Set against a backdrop of a turbulent political landscape, and the lightning-fast development of technology, cybersecurity has been a growing concern for businesses – not least insurers – in recent years.
Now, New York – a key state for the insurance industry – is becoming the first in the US to implement tough cybersecurity regulations, which come into effect this week on March 01.
The state regulator’s new rules bring in “very specific and granular requirements,” Michelle A. Kisloff, a partner at law firm Hogan Lovells in Washington D.C., where she leads the privacy litigation team, told Insurance Business.
The New York Department of Financial Services rules will force companies, including insurers, to vouch for their resilience to cyber-attacks.
Requirements include the need to designate a chief information security officer with board-level responsibilities, the implementation of both reporting and incident response procedures, and specific requirements on the encryption of data.
At a national level, there has been a focus among state regulators on cybersecurity since at least 2014, Therese M. Goldsmith, a partner at Hogan Lovells in Baltimore and a former insurance commissioner for the state of Maryland, explained.
“State regulators have been meeting with their federal counterparts, and, independently, have been very focused on establishing cybersecurity standards in light of a number of high-profile data breaches,” Goldsmith said.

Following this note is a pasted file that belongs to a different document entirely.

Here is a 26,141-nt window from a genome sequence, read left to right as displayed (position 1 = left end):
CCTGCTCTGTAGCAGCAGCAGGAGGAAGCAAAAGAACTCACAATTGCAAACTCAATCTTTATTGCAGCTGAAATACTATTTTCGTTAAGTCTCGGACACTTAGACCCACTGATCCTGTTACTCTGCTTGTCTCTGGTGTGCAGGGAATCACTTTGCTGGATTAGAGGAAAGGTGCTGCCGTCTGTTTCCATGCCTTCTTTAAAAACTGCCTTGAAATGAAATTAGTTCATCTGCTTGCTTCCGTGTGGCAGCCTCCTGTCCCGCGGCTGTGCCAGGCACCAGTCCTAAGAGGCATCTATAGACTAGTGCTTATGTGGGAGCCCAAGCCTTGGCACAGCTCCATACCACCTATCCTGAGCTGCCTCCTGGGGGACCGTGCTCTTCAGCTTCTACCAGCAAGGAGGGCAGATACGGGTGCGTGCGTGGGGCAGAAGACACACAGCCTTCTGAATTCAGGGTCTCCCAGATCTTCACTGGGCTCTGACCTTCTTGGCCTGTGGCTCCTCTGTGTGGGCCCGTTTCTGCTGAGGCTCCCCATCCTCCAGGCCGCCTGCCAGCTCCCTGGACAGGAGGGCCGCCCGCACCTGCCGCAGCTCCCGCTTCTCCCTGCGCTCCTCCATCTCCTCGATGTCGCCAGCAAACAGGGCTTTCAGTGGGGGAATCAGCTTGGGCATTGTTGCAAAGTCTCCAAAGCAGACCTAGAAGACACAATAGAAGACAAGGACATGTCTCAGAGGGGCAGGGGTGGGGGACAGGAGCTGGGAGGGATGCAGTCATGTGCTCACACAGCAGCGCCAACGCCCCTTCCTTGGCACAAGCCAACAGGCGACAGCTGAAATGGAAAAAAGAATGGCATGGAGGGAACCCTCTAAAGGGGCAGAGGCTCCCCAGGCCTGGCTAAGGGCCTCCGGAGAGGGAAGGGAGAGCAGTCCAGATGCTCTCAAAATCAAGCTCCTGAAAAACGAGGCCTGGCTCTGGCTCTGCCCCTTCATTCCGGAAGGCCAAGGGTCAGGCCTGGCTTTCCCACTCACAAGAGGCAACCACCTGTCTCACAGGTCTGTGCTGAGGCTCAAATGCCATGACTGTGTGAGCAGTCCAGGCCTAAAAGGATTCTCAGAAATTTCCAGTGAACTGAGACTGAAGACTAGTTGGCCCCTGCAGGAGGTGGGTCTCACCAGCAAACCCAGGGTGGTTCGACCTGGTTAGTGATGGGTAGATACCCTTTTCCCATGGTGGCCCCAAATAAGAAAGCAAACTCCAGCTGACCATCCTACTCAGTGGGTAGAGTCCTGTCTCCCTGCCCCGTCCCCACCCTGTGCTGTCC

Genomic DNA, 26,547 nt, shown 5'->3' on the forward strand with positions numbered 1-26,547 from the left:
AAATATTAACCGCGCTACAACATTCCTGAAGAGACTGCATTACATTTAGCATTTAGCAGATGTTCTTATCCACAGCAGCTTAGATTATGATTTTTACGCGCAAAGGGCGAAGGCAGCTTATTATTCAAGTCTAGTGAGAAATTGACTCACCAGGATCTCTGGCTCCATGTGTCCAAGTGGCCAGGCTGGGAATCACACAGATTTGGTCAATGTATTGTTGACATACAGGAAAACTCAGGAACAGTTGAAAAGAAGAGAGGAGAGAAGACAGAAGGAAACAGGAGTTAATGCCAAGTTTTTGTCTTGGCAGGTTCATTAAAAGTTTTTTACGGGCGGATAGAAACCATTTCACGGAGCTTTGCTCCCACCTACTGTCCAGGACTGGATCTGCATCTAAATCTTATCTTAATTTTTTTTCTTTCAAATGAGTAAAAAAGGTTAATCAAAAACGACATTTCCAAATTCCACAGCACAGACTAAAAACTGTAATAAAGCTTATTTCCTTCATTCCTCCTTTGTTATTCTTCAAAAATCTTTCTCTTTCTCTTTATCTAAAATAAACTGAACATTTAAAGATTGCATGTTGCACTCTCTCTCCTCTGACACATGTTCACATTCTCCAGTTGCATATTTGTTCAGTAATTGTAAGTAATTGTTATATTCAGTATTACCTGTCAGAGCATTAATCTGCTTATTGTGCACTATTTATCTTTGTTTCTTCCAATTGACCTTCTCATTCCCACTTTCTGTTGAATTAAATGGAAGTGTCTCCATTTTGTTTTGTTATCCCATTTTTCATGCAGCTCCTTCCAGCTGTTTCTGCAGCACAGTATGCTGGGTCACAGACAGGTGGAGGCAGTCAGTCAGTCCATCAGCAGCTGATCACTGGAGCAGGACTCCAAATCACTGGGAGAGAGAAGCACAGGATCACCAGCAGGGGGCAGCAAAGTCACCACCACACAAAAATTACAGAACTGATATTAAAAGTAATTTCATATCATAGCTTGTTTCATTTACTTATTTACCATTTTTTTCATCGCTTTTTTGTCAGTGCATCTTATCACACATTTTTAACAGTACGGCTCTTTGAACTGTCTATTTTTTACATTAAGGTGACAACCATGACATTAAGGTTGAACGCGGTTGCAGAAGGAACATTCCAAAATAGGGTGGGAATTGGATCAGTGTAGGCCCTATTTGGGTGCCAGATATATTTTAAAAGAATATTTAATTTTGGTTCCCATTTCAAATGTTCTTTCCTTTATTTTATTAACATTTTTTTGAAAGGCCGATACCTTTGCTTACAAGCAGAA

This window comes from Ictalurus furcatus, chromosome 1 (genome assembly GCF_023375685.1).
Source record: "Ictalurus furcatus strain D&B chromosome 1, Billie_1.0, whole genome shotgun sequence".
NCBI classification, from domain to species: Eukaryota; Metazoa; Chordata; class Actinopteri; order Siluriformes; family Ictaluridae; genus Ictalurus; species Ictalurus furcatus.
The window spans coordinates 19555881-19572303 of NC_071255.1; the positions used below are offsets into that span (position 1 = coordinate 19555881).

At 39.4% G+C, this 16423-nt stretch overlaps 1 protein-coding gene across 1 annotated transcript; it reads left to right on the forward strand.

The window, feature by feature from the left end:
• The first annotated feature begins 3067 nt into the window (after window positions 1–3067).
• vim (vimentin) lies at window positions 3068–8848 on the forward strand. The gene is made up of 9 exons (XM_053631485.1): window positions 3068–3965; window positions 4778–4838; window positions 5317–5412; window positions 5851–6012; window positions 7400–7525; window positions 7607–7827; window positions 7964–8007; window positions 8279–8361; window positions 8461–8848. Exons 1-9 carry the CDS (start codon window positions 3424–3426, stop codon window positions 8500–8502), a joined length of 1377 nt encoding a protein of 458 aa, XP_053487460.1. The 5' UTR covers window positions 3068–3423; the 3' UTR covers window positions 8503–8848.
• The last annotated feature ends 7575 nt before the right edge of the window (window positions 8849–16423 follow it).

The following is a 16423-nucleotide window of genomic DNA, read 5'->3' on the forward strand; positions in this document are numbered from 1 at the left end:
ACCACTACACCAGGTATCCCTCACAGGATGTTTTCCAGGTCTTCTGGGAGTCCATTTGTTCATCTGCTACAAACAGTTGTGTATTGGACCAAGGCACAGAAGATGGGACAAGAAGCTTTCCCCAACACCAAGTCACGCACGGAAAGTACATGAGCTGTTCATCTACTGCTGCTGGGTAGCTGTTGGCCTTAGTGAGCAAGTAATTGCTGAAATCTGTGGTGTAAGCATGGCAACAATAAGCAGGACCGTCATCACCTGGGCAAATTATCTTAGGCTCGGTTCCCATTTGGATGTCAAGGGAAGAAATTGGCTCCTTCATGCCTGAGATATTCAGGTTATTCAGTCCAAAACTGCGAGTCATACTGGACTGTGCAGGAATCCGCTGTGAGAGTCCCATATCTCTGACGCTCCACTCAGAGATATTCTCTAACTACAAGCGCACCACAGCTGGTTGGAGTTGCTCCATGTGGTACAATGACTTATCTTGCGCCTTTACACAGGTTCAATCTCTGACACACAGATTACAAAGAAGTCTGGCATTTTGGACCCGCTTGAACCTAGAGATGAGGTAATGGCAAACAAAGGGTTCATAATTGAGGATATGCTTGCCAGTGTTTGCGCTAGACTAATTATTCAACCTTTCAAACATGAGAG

Overall, there are potentially a number of wider regulatory changes on the horizon affecting the insurance industry, according to Goldsmith.
“Certainly, I would say there’s quite a focus at the moment in the US on examining a number of regulatory issues that impact insurance at the federal level,” she said.
The new Trump administration looks to be bringing in several bills that may scale back parts of The Dodd-Frank Act implemented by the Obama administration in 2010, Goldsmith said.
There is also a push towards “taking a look at the designation of certain insurers as systemically important financial institutions,” she added.
However, despite a “fair amount of activity at the federal level in the US,” the system of state-level regulators as the primary mode of insurance regulation remains unlikely to be changed – at least not fundamentally – according to Goldsmith.
As for the incoming NYDFS rules, it remains to be seen exactly how the insurance industry itself will be affected.
Earlier this month, analyst firm Fitch Ratings said that the new regulatory climate could reinforce the growth trend seen in the cyber insurance space.
It also warned, however, that the new rules “could raise compliance risks for financial institutions and, in turn, premiums and loss potential for D&O insurance underwriters.”
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